Science and humility
As religion declines in the developed world, it is strange that so few people seem to be transferring their support - let alone their devotion - to science. Both philosophically, in fields like cosmology and particle physics, and practically, in medicine and computers, the successes of the last half century have been immense, yet interest in science in schools is down. Very few living scientists are famous.
Science near the leading edge is hard of course, but this need not stop the new knowledge from being exciting if it is well explained. The bigger problem, I think, is that science as an institution looks too sure of itself - especially when scientists like Richard Dawkins are the ones personifying it. This is just what put people off religion. Not that it was irrational, but that it was dogmatic. Modern people do not value conformity any more, they value self-confidence, so they don’t like to be told by anyone, “Our way is best.”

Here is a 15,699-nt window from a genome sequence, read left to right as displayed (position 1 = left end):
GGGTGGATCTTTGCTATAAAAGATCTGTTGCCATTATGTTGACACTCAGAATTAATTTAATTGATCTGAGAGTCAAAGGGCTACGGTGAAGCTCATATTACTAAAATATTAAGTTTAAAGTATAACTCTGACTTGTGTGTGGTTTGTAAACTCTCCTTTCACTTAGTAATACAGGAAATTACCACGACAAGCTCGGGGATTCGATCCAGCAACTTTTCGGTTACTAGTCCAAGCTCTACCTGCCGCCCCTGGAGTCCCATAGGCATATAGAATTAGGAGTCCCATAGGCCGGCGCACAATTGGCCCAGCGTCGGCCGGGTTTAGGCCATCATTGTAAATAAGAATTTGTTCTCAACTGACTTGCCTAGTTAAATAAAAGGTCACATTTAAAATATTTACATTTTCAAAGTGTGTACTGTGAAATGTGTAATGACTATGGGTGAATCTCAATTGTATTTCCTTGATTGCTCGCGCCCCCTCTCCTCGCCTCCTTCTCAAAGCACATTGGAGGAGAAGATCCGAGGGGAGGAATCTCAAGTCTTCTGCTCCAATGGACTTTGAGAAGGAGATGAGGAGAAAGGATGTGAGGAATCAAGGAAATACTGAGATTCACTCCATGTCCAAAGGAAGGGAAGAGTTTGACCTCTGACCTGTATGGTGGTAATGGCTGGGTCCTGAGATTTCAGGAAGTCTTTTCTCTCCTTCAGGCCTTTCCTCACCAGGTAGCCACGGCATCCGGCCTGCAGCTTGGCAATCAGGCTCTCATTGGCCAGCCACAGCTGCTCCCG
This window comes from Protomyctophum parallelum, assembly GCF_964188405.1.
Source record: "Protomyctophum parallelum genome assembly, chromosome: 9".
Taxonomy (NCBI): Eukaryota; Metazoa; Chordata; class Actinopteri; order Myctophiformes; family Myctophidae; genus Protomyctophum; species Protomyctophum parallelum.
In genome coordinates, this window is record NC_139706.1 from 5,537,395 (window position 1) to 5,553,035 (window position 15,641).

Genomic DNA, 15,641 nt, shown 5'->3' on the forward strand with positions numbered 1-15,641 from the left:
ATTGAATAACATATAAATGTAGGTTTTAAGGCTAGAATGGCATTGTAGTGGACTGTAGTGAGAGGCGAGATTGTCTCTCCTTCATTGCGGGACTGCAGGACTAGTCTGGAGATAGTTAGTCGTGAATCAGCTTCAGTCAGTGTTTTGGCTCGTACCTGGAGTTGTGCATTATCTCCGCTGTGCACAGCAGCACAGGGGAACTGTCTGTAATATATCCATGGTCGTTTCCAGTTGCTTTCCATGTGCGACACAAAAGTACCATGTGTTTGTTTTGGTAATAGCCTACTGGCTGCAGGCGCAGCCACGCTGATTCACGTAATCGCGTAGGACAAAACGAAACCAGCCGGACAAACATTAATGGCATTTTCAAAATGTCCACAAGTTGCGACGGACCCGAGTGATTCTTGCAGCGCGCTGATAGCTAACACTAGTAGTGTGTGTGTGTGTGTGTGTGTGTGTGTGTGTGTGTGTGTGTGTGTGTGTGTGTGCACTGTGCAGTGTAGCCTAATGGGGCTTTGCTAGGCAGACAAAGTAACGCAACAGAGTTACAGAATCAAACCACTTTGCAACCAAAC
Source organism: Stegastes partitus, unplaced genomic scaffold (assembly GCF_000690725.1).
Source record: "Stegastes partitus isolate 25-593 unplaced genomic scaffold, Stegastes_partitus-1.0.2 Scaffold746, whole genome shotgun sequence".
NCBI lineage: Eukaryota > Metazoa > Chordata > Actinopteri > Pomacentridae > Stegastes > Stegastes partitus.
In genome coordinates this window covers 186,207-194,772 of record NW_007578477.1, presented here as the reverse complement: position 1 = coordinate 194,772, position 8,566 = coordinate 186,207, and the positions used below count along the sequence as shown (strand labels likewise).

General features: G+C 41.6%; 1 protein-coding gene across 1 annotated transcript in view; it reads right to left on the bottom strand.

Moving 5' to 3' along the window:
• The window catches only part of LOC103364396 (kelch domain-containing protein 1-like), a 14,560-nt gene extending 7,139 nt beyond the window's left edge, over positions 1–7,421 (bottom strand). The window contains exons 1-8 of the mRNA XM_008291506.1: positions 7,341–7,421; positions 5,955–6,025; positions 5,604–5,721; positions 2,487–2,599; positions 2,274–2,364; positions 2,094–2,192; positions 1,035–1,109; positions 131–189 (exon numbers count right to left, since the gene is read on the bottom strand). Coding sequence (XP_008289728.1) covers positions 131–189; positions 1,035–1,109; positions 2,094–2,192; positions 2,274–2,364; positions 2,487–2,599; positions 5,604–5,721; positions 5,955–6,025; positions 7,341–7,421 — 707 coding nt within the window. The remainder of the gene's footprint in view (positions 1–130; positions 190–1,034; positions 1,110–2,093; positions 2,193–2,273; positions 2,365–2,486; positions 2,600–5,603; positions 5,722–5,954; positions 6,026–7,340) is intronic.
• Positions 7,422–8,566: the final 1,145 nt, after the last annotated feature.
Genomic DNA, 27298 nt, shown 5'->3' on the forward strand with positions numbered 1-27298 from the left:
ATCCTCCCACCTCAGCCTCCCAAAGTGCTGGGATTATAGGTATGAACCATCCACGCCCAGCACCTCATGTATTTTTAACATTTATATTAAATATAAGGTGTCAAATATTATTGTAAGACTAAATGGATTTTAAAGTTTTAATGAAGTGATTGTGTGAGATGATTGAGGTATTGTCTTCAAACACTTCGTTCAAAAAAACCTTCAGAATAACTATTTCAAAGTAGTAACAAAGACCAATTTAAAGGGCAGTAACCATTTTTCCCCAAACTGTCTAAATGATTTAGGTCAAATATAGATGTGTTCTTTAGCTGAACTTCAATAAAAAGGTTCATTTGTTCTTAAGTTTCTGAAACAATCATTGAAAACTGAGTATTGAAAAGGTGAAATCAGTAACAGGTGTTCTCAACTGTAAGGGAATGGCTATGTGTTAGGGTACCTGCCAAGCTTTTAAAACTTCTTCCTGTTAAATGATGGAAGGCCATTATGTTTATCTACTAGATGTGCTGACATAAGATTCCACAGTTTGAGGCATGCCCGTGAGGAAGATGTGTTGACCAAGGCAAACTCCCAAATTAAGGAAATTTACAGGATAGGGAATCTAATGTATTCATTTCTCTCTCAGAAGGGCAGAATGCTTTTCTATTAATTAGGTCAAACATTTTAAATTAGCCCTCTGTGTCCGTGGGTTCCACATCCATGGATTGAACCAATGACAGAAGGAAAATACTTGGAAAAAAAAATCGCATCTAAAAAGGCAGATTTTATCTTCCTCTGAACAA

I don’t think scientists themselves are conceited or dogmatic people, no more than average, but science is indeed a boast. It claims to be the best method of knowing things. And it is. Because science is systematised humility. When asked how they know something, people typically refer to their own experience, or to their reasoning, or they cite the experiences of others. These methods of knowing are less reliable than they feel because we all see things selectively, especially our own theories. This is why science insists on experiments, in order to base knowledge on what actually happens rather than on what people expect. It is why the results of experiments are published, so they can be challenged by those who disagree. It is the best kind of certainty, because it is certainty as a last resort, once uncertainty has failed. If the humility of science were better understood, and better personified, I think it would have more of the devotees that it deserves.